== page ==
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Everything is a link public

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I’m now comfortably settled into my new site and happy with how it works. I use Roam as my CMS, and when publishing it extracts all the public data and pushes it up to my servers as a DataScript database. The site uses Remix to render pages on the fly, using datalog db queries to get the content.

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The content is radically different than any other site in one way: everything is linkable.

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Everything, down to this single paragraph. Hover over this and click the dot to the left. This paragraph is now linked to. Now shift-click the same dot. This paragraph is now focused.

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Any children are always rendered with the above paragraph

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Use your browser’s back button to go back. Don’t worry; we don’t load any JS on the page so your previous scrolling position will act sanely.

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And it’s not just that. I can link to anything like Coding environments. You can jump to that page and see everything else that links there. My site doesn’t support it yet, but you can also embed any block into anywhere.

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It’s truly amazing once you start working with your content this way, and it makes everything else feel ancient. I have to use Dropbox Paper for work, and I hate every minute of it.

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This reminds me of the idealistic Project Xanadu, a vision for the web where everything is a living link. Reading up on Ted Nelson and similar ideas, I can’t help but wonder if there was a different path the web could have taken.

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Typically, graph-based tools that support this approach generally focus on note-taking. Now that I can the ability to render anything from this content, almost everywhere I have to manage content would be better off with this:

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For my app Actual, I write release notes. Some of it is automated, but I still like to write parts of it manually. Write now I do it straight in a github release. I should write them directly in Actual’s Roam graph, and have the ability to link across docs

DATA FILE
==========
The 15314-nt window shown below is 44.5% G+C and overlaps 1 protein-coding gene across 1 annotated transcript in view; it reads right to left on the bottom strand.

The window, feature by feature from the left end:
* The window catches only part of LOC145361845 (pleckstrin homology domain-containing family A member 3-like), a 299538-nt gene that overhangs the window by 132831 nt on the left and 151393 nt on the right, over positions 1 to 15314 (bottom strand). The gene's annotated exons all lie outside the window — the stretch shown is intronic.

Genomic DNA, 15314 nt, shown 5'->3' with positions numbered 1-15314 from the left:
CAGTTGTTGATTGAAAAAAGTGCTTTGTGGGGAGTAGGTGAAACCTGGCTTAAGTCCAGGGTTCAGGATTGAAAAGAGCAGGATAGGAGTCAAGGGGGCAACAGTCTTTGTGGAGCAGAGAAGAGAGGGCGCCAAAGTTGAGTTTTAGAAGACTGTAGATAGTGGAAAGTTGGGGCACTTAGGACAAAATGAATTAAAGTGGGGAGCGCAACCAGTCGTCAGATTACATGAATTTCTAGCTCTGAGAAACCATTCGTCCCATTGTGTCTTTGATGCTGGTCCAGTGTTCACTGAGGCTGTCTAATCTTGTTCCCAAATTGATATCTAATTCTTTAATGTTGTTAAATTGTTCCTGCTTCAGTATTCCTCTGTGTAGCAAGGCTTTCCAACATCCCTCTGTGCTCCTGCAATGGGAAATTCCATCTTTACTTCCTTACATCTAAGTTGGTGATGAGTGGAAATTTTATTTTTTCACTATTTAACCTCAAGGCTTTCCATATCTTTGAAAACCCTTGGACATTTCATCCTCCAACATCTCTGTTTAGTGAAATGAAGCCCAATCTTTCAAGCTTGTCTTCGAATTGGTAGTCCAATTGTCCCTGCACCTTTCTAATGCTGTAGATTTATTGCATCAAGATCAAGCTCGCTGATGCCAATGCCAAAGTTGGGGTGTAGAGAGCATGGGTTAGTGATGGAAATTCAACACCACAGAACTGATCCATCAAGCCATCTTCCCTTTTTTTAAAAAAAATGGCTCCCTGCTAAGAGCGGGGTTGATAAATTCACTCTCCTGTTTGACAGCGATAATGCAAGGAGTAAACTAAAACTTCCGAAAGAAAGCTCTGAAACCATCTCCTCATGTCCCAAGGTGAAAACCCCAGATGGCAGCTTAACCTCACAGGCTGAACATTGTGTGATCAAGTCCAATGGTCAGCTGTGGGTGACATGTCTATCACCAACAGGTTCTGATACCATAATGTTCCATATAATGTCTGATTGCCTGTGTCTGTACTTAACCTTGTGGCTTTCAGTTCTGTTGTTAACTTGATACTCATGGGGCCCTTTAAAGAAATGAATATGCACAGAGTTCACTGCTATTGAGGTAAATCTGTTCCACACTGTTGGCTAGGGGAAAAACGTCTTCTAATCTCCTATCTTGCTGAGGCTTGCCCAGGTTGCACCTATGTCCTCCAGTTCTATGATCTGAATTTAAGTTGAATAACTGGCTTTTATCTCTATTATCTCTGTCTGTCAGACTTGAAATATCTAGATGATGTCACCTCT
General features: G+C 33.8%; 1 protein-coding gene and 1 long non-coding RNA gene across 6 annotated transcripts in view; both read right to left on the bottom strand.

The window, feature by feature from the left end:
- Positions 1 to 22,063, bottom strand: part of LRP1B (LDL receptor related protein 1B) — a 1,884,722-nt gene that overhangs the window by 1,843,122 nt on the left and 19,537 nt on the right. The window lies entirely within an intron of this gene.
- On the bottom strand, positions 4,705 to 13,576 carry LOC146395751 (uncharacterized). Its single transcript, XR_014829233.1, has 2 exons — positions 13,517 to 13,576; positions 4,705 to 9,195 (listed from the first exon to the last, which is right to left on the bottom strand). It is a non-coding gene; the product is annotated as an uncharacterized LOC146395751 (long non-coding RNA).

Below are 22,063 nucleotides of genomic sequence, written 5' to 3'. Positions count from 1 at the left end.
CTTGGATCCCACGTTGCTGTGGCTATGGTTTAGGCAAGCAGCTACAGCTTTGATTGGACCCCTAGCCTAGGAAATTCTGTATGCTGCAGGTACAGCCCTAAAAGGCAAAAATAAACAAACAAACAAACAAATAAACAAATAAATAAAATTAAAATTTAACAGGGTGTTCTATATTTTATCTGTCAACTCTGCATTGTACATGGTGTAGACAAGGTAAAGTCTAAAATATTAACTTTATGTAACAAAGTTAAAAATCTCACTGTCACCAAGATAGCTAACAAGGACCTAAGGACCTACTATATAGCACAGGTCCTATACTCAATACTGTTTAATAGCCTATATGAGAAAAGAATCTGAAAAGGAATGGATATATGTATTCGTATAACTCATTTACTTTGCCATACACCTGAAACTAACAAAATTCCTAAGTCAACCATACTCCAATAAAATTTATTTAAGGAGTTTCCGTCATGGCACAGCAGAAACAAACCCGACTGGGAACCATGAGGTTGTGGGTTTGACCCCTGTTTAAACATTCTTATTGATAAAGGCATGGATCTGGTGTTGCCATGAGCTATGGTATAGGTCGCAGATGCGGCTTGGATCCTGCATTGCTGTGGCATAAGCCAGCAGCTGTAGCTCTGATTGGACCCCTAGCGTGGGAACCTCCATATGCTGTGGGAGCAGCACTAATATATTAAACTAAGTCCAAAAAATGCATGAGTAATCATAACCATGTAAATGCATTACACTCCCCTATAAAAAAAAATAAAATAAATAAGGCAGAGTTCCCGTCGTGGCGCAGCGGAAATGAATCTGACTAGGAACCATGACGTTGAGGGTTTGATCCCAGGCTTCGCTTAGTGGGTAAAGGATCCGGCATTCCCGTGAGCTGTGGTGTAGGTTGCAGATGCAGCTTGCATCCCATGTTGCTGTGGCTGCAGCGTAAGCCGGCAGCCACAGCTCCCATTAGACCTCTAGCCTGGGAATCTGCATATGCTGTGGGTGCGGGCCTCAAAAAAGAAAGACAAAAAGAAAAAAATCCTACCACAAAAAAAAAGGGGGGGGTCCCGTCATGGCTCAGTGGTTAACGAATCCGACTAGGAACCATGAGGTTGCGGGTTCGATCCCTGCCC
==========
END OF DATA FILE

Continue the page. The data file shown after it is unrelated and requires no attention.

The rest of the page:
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Doc sites should totally be built on something like this. Imagine being to directly send a coworker a link to exactly the paragraph that’s important. Or being able to pull in other related sections from a completely different page next to a component example. I plan on writing Actual’s next docs site with this.

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The next version of Actual’s site will use Roam as a CMS. I’ll be able to edit any content directly in Roam, and configure the site as needed. While it will still render as a more traditional marketing site, it’ll be able to embed blocks and dynamically compose pages as needed. It’ll also still support linking everywhere, including into the docs.

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I also have the ability to write into the graph. This means I can setup automations to store github issues, support requests, and anything into my graph. What that means is I can link to them and setup important context as I’m working on things. I can see exactly which github issues were solved in a release, which support requests were related and any additional notes that I took throughout the process.

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I’m done writing text as plain text. I’m done generating header links that get broken whenever you change the titles. I’m done with dead links.

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The downside to Roam is it’s a hosted service and you don’t control the files. For something like docs you probably want it as local files, and logseq seems like a great alternative. In the future I’ll look into it instead of Roam, but regardless: make your content linkable!

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so I'm writing a post